Lather. Rinse. Repeat. That’s what the shampoo bottle says, but is that what’s really best for your hair type? The Scoop takes a closer look at the what, where and when of hair care to make you the best tressed this summer.
Give Tangles the Brush Off
No matter your hair type, it’s best to start tangle free, so before you shampoo, while hair is still dry, gently use a natural bristle brush to separate your strands. To lessen tugging and possible breakage, start at the bottom and work your way up.
Wispy, fine hair can be oilier than thicker hair because your natural oils are coating a smaller surface, making it doubly important to choose oil-free products that won’t weigh your fine hair down. Washing your hair every two or three days is perfect for fine tresses. Be sure to really work the shampoo through your hair to remove the previous days’ product buildup. To keep hair more buoyant, apply conditioner just to the ends. Thoroughly rinse your hair to make sure all traces of shampoo are removed. For bouncy, beautiful volume, try one of the innovative new styling creams that boost hair with invisible thickening fibers. Or spritz a volumizer at the roots and pull mousse through wet strands with a wide-toothed comb to evenly distribute. Blowdrying hair upside down can even add a little oomph. A light-hold hairspray can help you maintain the volume all through your day. You may not realize, but coloring fine hair can actually add volume and texture. Adding lowlights and highlights creates dimension, which gives the illusion of fullness. And naturally, the right cut is essential. Finer hair does better with a shorter cut. Less length equals less weight to pull hair down.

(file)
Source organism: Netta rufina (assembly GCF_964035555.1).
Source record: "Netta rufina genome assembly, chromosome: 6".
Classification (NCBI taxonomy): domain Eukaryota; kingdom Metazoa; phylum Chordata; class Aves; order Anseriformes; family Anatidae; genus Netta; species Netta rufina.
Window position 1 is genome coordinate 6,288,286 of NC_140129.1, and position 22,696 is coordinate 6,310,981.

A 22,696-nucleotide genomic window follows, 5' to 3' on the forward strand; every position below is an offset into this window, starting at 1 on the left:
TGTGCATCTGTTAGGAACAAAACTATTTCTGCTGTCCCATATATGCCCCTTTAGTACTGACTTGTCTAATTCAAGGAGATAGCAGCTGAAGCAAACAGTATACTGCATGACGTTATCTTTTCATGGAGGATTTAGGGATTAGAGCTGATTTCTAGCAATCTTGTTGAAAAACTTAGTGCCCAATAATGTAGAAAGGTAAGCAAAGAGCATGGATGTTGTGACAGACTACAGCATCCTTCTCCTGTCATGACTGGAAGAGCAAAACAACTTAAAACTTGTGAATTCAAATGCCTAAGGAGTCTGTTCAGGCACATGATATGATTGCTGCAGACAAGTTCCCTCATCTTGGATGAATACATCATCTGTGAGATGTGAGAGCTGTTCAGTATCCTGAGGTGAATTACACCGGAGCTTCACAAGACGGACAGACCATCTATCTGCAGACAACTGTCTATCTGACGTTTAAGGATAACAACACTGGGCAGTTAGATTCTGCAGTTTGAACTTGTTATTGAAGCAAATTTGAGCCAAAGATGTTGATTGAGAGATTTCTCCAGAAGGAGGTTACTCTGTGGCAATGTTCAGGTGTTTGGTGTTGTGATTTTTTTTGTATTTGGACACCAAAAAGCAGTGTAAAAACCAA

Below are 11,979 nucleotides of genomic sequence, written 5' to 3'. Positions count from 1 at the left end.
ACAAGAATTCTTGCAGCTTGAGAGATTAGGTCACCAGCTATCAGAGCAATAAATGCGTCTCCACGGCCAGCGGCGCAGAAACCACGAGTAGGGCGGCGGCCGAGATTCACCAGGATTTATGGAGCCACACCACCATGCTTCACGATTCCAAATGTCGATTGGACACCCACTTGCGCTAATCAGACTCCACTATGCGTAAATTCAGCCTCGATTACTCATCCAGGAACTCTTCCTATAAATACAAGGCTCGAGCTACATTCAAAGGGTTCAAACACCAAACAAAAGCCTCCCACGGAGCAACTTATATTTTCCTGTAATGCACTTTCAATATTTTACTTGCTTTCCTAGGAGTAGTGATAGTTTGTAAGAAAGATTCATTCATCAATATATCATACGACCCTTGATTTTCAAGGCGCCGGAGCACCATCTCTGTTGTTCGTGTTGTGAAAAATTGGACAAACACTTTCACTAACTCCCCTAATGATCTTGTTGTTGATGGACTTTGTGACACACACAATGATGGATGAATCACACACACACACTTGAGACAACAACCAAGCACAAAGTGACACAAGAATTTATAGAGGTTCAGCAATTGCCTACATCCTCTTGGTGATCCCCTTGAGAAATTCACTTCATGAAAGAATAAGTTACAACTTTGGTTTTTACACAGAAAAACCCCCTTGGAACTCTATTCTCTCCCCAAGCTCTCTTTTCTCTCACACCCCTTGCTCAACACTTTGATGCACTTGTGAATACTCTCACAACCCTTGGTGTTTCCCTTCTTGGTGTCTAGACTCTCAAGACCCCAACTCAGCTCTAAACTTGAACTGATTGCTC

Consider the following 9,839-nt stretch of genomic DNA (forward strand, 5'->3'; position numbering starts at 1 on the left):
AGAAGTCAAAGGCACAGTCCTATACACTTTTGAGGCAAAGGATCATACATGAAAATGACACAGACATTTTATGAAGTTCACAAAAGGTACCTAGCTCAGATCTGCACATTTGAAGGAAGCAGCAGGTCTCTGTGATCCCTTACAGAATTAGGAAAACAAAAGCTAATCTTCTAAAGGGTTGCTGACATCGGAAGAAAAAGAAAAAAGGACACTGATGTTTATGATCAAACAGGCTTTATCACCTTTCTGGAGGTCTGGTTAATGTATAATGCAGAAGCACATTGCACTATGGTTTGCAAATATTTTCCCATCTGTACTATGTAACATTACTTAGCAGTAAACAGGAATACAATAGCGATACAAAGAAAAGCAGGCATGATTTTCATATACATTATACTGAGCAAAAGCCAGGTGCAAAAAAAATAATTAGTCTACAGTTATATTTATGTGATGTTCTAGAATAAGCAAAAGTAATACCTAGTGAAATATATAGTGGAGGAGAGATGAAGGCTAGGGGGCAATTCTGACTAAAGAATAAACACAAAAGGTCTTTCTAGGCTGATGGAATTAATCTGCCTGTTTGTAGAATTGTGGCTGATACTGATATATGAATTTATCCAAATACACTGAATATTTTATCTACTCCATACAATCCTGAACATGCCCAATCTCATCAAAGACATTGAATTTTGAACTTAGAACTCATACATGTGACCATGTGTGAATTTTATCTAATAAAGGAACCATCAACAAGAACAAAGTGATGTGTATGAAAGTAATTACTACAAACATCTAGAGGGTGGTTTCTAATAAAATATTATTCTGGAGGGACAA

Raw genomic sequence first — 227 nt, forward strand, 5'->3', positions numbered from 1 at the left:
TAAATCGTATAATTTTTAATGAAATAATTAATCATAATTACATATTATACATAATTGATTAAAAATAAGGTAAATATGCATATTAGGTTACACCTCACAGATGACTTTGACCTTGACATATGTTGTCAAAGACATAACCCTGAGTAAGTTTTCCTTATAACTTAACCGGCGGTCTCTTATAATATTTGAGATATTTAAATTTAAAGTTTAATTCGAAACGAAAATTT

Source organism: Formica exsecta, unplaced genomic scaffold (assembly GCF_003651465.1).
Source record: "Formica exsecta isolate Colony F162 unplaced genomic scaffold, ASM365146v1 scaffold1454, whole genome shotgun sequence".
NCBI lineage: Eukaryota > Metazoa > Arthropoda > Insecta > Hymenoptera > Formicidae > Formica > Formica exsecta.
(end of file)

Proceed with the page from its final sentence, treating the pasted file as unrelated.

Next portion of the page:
Thin hair can also be fine, but thin and fine are not one in the same. Fine hair means the individual hair strands are slight, but thin hair actually means something altogether different. With thin hair, there is more space between each hair strand, meaning there is less overall hair. So volumizing solutions for fine hair can help plump up thinning hair for better scalp coverage. Look for shampoos and serums with Collagen, Chinese Botanical Herbs or Copper Peptides that restore your scalp health and have been shown to reduce shedding and increase follicular cell growth for fuller, more glorious hair.
Thick Hair is often dry, so don’t wash it every day. Using a moisturizing shampoo two to three times a week is ideal. Silk Proteins can calm dry, frizzy hair. A moisture-rich conditioner is a must. A periodic dose of leave-in conditioner or a deep conditioning treatment can add control to unruly tresses. When you do rinse, be sure to use cool water, which helps seal the cuticle, creating a smoother finish. Pat hair dry with a towel, never rub. If possible, allow hair to air dry until it is at least 40% dry. High heat from blowdryers can really damage wet hair, leading to more frizz. To get the best result, blowdry your hair in sections. Clip top layers on top of your head so you can adequately dry the underneath layers. Avoid styling products that contain alcohol, which can further strip much-needed moisture from already-parched thick locks. A quality finishing oil can banish flyaways and transform dull, dry hair into a sublimely glossy mane. Products with Silicone can impart shine while smoothing and straightening hair.